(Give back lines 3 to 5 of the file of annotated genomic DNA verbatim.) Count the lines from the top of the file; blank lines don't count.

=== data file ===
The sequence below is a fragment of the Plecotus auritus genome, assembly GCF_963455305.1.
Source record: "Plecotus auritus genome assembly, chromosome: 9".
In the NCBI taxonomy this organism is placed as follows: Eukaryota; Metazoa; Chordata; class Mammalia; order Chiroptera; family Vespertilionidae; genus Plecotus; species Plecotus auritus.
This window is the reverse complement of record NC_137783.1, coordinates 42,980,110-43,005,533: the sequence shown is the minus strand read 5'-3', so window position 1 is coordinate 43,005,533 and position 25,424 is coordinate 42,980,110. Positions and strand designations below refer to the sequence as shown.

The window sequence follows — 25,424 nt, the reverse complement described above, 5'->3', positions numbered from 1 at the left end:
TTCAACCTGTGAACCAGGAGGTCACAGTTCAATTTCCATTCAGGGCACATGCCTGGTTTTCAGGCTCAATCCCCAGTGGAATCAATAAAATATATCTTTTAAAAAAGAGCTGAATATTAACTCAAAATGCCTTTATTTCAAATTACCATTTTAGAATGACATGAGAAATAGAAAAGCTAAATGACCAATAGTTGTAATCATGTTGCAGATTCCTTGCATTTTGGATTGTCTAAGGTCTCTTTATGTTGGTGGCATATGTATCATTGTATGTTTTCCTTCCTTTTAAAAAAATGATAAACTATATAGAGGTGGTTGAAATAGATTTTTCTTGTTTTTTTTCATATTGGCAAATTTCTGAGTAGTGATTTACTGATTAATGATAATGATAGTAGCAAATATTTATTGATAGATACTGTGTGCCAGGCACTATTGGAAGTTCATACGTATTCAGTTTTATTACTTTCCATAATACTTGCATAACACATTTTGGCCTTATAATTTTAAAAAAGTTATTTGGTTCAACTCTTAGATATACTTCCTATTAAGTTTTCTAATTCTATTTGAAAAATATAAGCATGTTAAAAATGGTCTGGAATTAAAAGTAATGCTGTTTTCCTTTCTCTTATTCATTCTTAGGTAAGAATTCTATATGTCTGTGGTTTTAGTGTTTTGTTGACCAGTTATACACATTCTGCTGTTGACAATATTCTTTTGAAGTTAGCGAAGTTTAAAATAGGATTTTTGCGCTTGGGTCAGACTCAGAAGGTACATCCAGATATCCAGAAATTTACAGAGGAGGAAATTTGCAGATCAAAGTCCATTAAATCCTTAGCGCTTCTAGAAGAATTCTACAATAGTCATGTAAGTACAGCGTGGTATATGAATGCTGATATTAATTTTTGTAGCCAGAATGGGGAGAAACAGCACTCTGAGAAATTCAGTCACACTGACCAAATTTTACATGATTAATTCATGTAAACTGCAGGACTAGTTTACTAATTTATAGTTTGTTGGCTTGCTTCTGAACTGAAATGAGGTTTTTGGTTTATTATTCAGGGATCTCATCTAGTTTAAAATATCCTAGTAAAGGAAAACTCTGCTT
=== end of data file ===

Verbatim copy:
In the NCBI taxonomy this organism is placed as follows: Eukaryota; Metazoa; Chordata; class Mammalia; order Chiroptera; family Vespertilionidae; genus Plecotus; species Plecotus auritus.
This window is the reverse complement of record NC_137783.1, coordinates 42,980,110-43,005,533: the sequence shown is the minus strand read 5'-3', so window position 1 is coordinate 43,005,533 and position 25,424 is coordinate 42,980,110. Positions and strand designations below refer to the sequence as shown.

The window sequence follows — 25,424 nt, the reverse complement described above, 5'->3', positions numbered from 1 at the left end: